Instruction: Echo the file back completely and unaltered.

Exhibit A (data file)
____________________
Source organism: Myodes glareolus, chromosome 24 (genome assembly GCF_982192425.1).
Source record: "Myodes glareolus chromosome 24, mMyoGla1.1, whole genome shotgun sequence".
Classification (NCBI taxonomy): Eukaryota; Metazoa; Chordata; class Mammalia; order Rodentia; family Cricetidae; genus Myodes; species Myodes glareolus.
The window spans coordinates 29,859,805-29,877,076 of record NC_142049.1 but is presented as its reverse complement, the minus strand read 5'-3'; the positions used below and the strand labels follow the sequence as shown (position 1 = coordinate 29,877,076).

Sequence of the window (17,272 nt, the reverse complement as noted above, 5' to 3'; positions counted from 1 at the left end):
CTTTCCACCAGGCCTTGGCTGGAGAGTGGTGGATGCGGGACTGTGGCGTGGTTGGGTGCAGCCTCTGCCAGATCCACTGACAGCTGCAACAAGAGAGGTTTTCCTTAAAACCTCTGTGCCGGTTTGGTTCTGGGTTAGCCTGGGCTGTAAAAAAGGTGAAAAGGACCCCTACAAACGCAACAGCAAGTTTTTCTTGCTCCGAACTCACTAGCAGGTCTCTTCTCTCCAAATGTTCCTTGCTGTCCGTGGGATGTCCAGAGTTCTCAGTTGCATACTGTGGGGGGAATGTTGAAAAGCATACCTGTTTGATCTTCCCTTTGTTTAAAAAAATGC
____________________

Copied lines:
Source organism: Myodes glareolus, chromosome 24 (genome assembly GCF_982192425.1).
Source record: "Myodes glareolus chromosome 24, mMyoGla1.1, whole genome shotgun sequence".
Classification (NCBI taxonomy): Eukaryota; Metazoa; Chordata; class Mammalia; order Rodentia; family Cricetidae; genus Myodes; species Myodes glareolus.
The window spans coordinates 29,859,805-29,877,076 of record NC_142049.1 but is presented as its reverse complement, the minus strand read 5'-3'; the positions used below and the strand labels follow the sequence as shown (position 1 = coordinate 29,877,076).

Sequence of the window (17,272 nt, the reverse complement as noted above, 5' to 3'; positions counted from 1 at the left end):
CTTTCCACCAGGCCTTGGCTGGAGAGTGGTGGATGCGGGACTGTGGCGTGGTTGGGTGCAGCCTCTGCCAGATCCACTGACAGCTGCAACAAGAGAGGTTTTCCTTAAAACCTCTGTGCCGGTTTGGTTCTGGGTTAGCCTGGGCTGTAAAAAAGGTGAAAAGGACCCCTACAAACGCAACAGCAAGTTTTTCTTGCTCCGAACTCACTAGCAGGTCTCTTCTCTCCAAATGTTCCTTGCTGTCCGTGGGATGTCCAGAGTTCTCAGTTGCATACTGTGGGGGGAATGTTGAAAAGCATACCTGTTTGATCTTCCCTTTGTTTAAAAAAATGC